"The days of our lives unfold like the revolution of wagon wheels upon a peaceful road," he'd begun a post not long before. "Countless times in my travels I hear from good people who express how I'm living their dream ... I tell them that they could do it as well — you're never too old, this life is only a hitch away.

"They reply, 'I would, if I wasn't married ... or I wasn't encumbered by this or that, or if I had the guts.'

"In retrospect, I see that they are the cornerstone of what is good in our society" — people working, raising families, giving back. Singling out a couple he'd met, who travel each year to Guatemala to support a school, he wrote, "It seems to me that they have their own wagon."

Though legions of virtual followers rode with him now, it could be lonely with just the animals to talk with. Still, something would usually cheer him up.

Biting into a piece of tough meat one night near Clovis, N.M., he turned to his poodle.

"You know, Clem," he told her, "we have filet mignon taste and a chuck steak budget."

The next day, at another stop to let bystanders pet the horses, Skelding said a man stepped forward.

"What do you need?" he asked.

"We don't need much," Skelding answered.

"How about some meat?" And with that, the fellow took off, returning shortly with six shrink-wrapped filets for the wagon fridge. It was kind of spooky, but Skelding photographed them for the blog and they ate well for days.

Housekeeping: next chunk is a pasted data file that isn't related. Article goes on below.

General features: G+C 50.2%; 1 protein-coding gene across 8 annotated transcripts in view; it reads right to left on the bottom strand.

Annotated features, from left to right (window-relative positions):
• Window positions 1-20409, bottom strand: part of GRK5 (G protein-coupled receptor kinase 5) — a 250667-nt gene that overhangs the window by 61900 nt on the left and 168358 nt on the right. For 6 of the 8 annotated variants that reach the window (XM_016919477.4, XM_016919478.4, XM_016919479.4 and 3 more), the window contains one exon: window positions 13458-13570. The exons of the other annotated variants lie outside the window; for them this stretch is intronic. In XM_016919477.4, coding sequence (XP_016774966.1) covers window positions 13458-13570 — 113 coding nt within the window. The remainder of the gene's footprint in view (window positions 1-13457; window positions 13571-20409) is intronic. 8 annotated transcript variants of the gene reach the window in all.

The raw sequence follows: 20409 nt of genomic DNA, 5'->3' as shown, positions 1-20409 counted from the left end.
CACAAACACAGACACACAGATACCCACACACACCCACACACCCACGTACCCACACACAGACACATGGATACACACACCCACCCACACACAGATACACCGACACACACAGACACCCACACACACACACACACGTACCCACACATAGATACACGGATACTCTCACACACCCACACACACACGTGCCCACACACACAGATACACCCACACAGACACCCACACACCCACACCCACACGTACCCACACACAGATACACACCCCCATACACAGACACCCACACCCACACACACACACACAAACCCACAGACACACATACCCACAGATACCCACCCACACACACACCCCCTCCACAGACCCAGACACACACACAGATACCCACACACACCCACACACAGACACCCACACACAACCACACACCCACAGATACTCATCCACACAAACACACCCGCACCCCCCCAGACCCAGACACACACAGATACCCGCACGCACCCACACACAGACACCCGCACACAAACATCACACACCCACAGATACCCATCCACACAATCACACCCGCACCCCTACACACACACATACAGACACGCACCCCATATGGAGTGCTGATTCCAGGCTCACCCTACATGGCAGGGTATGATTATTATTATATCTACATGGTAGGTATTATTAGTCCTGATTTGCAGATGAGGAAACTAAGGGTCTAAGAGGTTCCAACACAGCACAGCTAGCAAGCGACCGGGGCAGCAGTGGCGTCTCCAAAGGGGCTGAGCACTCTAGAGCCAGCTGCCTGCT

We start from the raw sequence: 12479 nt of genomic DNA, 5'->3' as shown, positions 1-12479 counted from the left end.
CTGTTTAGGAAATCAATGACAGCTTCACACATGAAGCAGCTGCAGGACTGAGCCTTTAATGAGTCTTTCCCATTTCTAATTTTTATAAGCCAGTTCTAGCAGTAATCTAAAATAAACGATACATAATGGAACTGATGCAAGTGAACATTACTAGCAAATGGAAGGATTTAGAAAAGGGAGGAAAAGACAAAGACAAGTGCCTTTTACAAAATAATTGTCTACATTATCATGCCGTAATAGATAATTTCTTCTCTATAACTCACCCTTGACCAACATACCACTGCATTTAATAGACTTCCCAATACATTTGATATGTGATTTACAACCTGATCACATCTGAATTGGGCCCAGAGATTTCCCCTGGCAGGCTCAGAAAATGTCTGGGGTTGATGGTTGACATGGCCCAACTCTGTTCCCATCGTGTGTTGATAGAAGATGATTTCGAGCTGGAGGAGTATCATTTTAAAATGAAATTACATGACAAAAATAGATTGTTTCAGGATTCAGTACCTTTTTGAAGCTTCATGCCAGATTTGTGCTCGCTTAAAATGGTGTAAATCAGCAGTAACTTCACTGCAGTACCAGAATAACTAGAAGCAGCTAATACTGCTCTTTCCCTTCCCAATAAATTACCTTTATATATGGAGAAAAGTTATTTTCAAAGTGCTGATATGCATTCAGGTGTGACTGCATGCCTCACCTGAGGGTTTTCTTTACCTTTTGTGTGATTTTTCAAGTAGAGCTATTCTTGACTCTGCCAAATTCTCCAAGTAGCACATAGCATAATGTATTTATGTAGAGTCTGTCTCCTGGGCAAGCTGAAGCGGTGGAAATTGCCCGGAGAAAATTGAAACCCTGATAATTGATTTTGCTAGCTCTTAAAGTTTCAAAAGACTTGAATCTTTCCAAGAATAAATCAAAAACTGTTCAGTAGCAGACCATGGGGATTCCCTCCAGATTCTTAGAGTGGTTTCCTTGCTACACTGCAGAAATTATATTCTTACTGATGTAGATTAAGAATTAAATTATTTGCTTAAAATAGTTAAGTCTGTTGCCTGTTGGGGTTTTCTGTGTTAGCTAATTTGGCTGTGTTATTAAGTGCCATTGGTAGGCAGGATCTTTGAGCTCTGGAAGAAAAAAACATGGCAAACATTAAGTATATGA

He grew more spiritual on the road. "I've gained a lot," he said. "The big guy, he doesn't talk to me, but he sends me signals. I get the message that ... if you do good he's going to help you."

The horses managed the long incline as the wagon pushed on, finally entering Colorado.

But near Dove Creek, Colo., last May 13, Skelding's journal carried a mournful entry.

"Shortly after lunch today," he wrote, "My Little Clementine passed to a better place."

He said she'd left a parting message on his laptop, telling her story: "Most of my life I spent on a farm, where there were kids to play with, kittens to find in the hay loft, long walks in the woods ... I had four litters of puppies ...

"I was a little reluctant when the Teamster had the crazy idea to take off on these adventures, but I got to tell you, it has been a pretty good gig."

He buried her in a spot facing the mountains.

Now Colorado drew Skelding onward, and it held him. For months, his posts have praised the beauty of vistas and the goodness of the people. At one point, he wrote that he'd met a woman and they might "hang our caps together," but it didn't last.